Environment Massachusetts maps out 50 steps towards carbon-free transportation

Media Contacts
Jacqueline Meyncke Risch

Pollution from our nation’s cars, buses, trucks and trains is taking America dangerously off track to meeting climate goals, according to a new report written by Frontier Group and released by  Environment Massachusetts Research & Policy Center. 50 STEPS TOWARD CARBON-FREE TRANSPORTATION: Rethinking U.S. Transportation Policy to Fight Global Warming concludes that 21st century transportation policy must quickly shift to new priorities, guided by a central goal of curbing climate-altering carbon pollution. 

“Our daily commutes are cooking the planet, but they don’t have to.  We have the technology and skilled workforce to build cleaner cars and the tools to give Americans cleaner choices for getting from point A to point B,” said Jacqueline Meyncke Risch, Campaign Organizer, Environment Massachusetts. “Governor Baker should support cleaner cars, invest in more public transit, and foster communities that enable people to walk and bike safely. We have solutions, now we just need the right policies to make it happen.”

The planet right now is the hottest it has been in 115,000 years.  Increasingly severe weather events, like Hurricane Matthew, underscore the importance of reducing carbon pollution that fuels global warming. Transportation is the leading cause of global warming pollution in the country and America’s transportation system produces more carbon pollution per capita than any other country. Yet, many of the nation’s existing transportation policies are a roadblock to critical climate goals. 

In Massachusetts, transportation makes up 45% of global warming emissions. To get on the right track, Massachusetts will need to shift its transportation policies.

“America’s transportation policies were created generations ago, when few people understood the implications of global warming. Now we do understand – and our approach to transportation must change,” said Tony Dutzik, Senior Policy Analyst with Frontier Group and author of the report. “The good news is that we have an ever-growing set of tools – including technologies that we couldn’t have imagined even a decade ago – that can put us on a path to zero-carbon transportation, if we get the policy right.”

The report highlights existing policies – from excessive spending on highway expansion to outdated rules that hamper transportation innovations – that hold America back in the fight against global warming. It also proposes 50 common-sense policy solutions that can reduce the risk of global warming and benefit communities across the country by incentivizing alternatives to driving, supporting the growth of walkable communities, and ensuring that all cars on the road are as clean as possible.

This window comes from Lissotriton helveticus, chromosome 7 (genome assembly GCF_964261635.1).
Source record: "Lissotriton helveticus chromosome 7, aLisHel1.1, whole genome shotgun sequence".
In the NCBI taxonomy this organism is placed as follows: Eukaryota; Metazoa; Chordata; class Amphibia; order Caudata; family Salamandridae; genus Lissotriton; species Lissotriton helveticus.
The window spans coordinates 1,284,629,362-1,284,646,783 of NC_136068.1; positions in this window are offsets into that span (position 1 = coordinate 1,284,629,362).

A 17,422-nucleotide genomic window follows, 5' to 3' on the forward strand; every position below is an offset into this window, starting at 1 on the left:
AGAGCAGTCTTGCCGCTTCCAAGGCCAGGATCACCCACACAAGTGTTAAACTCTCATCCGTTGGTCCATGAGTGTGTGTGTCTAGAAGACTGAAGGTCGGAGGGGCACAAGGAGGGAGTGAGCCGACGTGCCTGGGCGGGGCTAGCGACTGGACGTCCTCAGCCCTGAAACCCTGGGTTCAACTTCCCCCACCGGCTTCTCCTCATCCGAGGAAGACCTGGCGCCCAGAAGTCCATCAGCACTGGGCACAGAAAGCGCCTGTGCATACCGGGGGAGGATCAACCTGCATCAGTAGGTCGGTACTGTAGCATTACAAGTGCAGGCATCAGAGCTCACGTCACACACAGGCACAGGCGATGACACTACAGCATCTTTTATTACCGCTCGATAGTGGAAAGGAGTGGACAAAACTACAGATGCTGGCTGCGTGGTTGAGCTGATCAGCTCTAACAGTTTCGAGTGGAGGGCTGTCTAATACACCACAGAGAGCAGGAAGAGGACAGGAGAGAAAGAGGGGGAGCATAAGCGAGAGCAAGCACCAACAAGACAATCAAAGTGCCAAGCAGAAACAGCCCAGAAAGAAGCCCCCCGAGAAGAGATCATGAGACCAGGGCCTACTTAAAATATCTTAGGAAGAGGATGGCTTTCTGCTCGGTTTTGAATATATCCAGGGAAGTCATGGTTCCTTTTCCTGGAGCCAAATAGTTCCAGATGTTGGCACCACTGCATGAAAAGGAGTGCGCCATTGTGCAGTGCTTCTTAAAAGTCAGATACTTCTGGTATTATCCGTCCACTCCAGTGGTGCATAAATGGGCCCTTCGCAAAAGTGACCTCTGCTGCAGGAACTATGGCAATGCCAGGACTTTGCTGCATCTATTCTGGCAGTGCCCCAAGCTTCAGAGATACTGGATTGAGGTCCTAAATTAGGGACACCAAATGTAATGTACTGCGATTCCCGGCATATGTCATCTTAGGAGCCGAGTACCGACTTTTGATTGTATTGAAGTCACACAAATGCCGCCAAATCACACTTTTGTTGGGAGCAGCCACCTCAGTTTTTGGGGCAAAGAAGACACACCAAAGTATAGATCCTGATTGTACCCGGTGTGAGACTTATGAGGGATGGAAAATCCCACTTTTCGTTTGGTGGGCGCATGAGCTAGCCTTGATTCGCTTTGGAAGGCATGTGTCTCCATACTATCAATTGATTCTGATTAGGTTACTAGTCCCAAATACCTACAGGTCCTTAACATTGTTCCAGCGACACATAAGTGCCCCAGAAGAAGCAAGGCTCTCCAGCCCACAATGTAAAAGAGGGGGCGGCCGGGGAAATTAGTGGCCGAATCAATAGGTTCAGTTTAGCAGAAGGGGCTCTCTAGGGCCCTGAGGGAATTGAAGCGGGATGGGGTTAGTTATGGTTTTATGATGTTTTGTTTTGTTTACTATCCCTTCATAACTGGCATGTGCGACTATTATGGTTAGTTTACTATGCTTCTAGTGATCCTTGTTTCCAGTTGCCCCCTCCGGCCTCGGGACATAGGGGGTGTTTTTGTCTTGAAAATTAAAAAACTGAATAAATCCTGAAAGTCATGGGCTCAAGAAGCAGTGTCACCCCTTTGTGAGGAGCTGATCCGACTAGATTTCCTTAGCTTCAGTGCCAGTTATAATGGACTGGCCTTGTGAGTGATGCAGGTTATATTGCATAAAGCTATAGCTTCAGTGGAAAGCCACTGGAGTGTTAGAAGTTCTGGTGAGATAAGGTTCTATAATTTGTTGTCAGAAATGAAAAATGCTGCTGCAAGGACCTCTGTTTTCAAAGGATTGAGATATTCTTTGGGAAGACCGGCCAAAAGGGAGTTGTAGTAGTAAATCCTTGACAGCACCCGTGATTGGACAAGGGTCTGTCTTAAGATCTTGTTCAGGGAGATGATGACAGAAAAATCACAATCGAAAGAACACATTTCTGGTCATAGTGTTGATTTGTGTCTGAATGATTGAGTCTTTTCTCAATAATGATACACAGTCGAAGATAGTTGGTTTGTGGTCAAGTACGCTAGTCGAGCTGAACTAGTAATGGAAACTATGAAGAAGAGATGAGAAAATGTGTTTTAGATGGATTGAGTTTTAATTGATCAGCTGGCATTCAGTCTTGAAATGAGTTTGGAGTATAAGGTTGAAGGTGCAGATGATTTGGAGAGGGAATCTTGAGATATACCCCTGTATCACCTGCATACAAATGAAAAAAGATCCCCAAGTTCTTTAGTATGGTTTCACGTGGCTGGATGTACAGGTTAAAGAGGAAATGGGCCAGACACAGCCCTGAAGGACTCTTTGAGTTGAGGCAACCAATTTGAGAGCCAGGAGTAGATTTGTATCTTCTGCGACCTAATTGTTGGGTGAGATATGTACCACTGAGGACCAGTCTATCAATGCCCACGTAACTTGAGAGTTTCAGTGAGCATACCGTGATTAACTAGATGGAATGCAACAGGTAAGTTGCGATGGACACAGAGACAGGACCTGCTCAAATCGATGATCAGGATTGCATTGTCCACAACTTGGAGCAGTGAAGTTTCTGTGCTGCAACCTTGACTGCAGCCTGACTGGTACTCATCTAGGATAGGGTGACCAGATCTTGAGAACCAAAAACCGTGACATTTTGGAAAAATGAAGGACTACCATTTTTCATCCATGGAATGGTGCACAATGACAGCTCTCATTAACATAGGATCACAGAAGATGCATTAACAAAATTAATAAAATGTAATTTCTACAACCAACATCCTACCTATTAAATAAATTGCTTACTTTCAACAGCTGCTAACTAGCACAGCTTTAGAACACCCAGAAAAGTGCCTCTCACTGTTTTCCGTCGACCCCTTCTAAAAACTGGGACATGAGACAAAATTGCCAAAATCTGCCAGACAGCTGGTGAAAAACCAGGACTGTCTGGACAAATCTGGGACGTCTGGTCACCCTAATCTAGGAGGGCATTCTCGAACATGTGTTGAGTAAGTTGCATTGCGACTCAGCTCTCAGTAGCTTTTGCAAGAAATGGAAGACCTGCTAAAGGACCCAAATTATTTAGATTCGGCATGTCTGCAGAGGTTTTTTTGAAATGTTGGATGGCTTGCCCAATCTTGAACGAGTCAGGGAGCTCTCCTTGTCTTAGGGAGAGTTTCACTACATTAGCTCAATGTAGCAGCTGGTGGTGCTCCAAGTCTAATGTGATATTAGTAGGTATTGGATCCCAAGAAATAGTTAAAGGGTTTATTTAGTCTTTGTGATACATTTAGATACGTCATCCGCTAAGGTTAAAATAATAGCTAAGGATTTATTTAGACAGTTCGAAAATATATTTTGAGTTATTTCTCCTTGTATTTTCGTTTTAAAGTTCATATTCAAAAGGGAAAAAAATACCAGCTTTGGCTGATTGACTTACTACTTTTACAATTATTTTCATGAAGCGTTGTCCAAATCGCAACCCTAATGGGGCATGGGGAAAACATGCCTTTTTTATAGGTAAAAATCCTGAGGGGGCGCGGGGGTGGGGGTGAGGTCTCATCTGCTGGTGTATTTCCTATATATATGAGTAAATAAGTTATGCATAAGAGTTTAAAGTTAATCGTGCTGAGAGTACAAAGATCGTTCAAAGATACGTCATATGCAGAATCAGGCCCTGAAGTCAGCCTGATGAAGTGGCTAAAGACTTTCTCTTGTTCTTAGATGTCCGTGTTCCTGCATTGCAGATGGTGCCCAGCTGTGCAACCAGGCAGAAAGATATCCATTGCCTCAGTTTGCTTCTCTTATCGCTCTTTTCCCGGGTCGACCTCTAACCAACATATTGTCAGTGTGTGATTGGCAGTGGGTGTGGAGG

Among the policy solutions proposed in the report are the following:

  • Putting low-carbon transportation options at the front of the line for public funding.
  • Phasing out polluting vehicles and fuels through stronger fuel efficiency standards and electric cars.
  • Supporting the creation of climate-friendly communities, allowing every Massachusetts resident safe and easy access to public transit, biking and walking. 
  • Fostering innovation to create opportunities for new transportation options, like car sharing and other forms of shared mobility.

“Health risks from both ozone and particle pollution include lung tissue redness or swelling, shortness of breath, wheezing and coughing, asthma attacks, lung cancer, and premature death.” said Casey Harvell, Public Policy Director of the American Lung Association of the Northeast. “Even on good air quality days, vehicles on busy highways can create high pollution levels up to one-third of a mile away. Most people have their health impacted by pollution from the transportation sector – even if they are unaware of it.”

Environment Massachusetts is already working to shift away from dirty power and towards clean renewable energy like wind and solar. When it comes to transportation, Massachusetts needs to provide more alternatives to driving by supporting walkable and bikeable communities, connecting our cities with high-speed rail, and cleaning up the cars we do drive by strengthening vehicle fuel standards and transitioning our cars from oil to 100% clean renewable electricity. 

Environment Massachusetts and other advocates urged state and federal decision-makers to move forward with climate-friendly transportation.

“The Frontier Group’s new report, 50 Steps Toward Carbon-Free Transportation, sets forth actions we can take right here in Massachusetts to encourage alternatives to driving, such as biking and walking, and when we do drive, to facilitate the transition to electric vehicles.  The report not only shows that carbon-free transportation is achievable but also outlines the pathway forward to a climate-friendly transportation future.” said Megan Herzog, Attorney, Conservation Law foundation. 


Environment Massachusetts is an environmental advocacy organization working for a cleaner, greener healthier future. http://www.environmentmassachusetts.org